this week i didn't have any of those occasional cans. didn't even think about them or miss them or want them. it wasn't a conscious decision--just a really nice realization as i became more mindful of the water i was drinking.

a few weeks ago i sat in on a day-long conference centered around food and addiction and does food addiction actually exist? to be honest, much of what was said was over my head--the people speaking were scientists and researchers speaking to other scientist and researchers. but there was a moment when kelly brownell got up to speak (the man is a renowned expert on obesity--seriously look him up) and he was flipping through slides and he pulled up an image of coca plant. this in it's natural form is not dangerous to humans. process it enough and you get cocaine, extremely dangerous. process it even more and you crack cocaine. he then pulled up a slide of water. process it enough and you get coca-cola. diet coke. and on and on. his point was not that soda is as addictive as cocaine. it was that anything processed to that extent--that far removed from nature--is dangerous to consume. the effects of soda may not be immediate--or even fully known, but it certainly isn't good for us.

pass the water, please.


now onto week two: REST!! to be completely honest, i'm not yet sure what this will mean for me. how can i rest better? my job and my life don't allow for a consistent sleep schedule because every day is different--some nights i don't get home from work until one. but i'm excited to figure out what this week will mean for me. does it mean keeping a cleaner apartment so that i feel more at ease when i'm in it? or climbing into bed as soon as i get home at night? does it mean making an effort to have a plan for my morning already in place the evening before? or maybe it's that one day i'll skip the gym and go for a full-body massage.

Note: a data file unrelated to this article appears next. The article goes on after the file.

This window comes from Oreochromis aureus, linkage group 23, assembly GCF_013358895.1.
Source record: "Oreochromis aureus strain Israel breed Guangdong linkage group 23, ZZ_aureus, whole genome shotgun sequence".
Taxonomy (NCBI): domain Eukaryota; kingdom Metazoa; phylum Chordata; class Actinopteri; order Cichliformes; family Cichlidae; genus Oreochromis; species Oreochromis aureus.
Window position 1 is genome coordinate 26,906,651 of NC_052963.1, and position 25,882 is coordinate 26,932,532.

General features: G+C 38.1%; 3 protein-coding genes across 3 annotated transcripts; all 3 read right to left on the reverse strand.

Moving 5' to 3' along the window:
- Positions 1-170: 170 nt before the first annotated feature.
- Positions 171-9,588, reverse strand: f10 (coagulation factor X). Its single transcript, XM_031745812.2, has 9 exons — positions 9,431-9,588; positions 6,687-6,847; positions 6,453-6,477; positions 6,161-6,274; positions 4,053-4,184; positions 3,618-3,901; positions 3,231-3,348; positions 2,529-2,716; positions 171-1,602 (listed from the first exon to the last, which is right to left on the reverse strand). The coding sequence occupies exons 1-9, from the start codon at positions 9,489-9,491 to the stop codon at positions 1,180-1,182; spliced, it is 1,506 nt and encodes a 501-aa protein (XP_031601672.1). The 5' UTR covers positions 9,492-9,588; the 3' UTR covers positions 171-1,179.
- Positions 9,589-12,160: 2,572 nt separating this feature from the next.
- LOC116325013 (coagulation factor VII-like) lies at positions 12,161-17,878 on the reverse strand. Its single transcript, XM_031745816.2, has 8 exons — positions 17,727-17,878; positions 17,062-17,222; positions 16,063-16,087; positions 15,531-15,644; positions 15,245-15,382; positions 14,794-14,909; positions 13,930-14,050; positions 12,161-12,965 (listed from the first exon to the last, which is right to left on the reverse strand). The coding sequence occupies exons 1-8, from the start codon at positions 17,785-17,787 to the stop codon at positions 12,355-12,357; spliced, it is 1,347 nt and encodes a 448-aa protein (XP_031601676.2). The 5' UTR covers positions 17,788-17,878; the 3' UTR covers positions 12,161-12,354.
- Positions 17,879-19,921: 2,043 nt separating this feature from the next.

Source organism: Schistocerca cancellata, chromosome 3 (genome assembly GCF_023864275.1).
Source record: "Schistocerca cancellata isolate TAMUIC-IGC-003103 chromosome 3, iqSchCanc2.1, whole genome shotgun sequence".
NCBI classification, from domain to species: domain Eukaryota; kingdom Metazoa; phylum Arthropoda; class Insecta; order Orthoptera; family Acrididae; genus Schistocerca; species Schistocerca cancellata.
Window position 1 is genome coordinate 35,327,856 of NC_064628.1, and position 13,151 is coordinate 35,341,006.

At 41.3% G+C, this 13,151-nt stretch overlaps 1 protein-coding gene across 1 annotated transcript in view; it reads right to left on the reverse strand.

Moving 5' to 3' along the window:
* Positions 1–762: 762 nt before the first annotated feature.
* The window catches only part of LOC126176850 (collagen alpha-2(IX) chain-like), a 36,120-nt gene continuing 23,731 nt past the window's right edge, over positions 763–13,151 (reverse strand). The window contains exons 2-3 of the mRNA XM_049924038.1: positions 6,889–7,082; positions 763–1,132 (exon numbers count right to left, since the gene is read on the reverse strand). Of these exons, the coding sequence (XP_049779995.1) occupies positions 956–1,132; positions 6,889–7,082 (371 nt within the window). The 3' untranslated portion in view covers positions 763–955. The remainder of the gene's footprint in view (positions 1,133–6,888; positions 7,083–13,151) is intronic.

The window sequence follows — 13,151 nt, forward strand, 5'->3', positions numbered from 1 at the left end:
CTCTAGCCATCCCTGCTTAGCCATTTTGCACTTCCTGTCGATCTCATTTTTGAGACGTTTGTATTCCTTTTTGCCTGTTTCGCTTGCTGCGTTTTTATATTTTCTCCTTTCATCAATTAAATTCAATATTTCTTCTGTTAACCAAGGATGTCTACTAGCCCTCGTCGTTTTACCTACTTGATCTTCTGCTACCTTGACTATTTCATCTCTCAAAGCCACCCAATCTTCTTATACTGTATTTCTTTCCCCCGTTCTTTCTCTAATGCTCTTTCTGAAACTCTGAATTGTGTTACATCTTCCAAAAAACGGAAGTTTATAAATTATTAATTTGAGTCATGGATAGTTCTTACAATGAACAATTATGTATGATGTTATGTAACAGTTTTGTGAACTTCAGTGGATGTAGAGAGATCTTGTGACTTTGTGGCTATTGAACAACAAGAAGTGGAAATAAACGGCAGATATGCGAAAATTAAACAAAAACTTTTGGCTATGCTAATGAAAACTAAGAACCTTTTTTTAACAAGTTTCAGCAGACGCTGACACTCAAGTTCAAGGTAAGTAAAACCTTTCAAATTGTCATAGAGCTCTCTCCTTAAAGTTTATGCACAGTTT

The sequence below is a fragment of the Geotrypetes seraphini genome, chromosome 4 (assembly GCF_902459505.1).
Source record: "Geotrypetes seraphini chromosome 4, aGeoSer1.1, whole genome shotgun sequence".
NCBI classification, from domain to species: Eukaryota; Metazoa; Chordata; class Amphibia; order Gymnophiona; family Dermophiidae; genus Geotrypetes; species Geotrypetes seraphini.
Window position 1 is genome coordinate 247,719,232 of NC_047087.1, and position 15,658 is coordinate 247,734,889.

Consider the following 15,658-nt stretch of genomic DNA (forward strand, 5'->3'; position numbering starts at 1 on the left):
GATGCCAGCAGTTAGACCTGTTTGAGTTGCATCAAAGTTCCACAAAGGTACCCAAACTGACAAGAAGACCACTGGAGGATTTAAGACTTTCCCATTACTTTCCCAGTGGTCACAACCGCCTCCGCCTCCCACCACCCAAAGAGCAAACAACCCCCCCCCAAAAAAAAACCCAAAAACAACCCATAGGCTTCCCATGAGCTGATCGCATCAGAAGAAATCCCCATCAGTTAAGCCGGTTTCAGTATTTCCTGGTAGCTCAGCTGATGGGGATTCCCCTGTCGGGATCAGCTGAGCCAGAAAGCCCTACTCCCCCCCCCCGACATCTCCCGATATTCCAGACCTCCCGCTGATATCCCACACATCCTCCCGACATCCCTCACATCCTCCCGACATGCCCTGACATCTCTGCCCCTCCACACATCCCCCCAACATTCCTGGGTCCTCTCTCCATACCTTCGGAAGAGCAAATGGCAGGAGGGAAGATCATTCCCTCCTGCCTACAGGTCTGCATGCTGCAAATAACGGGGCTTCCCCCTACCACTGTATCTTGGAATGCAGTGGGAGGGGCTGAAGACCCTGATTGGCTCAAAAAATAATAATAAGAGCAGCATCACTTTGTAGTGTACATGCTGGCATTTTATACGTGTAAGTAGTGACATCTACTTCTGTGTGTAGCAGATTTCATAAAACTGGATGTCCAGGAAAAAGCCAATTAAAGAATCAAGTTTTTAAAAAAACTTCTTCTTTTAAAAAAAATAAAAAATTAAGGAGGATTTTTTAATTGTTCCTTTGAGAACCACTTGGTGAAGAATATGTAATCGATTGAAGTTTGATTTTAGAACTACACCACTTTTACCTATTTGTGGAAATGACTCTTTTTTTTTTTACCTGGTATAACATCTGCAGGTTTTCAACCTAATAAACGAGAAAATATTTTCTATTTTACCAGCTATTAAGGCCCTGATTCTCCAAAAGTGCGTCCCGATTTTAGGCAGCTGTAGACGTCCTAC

what does REST mean for you?

and how did you feel focusing on water consumption? read laura's insights here

onward to...WEEK TWO: REST (and continued pledge to cut the fat talk). 


Cassie said...

This is good. So good. The man who wouldn't accept "fat-talk," is a good man and a "sexy" man indeed.

I love that you've made these weeks of focus. Gosh, the negative self-talk hurts, and I've become so accustomed to it, that I hardly realize the words coming from my mouth. An un-lovely way to be.


Laura Marie said...

1. i love this. and you. and how you convince me to give up diet coke for good.

2. "after the man i was dating made an exit from my life (at my request)" — this is hands down the most eloquent version of "i broke up with a guy" that i've ever heard in my life.

Anonymous said...

I bought literally the largest water bottle I have ever seen (in preparation for a long hike, but it works for this too) and all week I sat at my desk with my 1.5 liter Nalgene bottle close at hand. Haven't done great on the giving up soda (working on it, ok?!), but maybe the water will crowd it out soon :)

meg fee said...

@anon: i love the idea of crowding out soda!! good for you.

The Savory and The Beautiful said...

Rest = Sleep. I'm hoping to be sound asleep by 10:30 this week, wish me luck. Thank you for this Wellness project; i love how it leads us right into the new year.

hannah debbie said...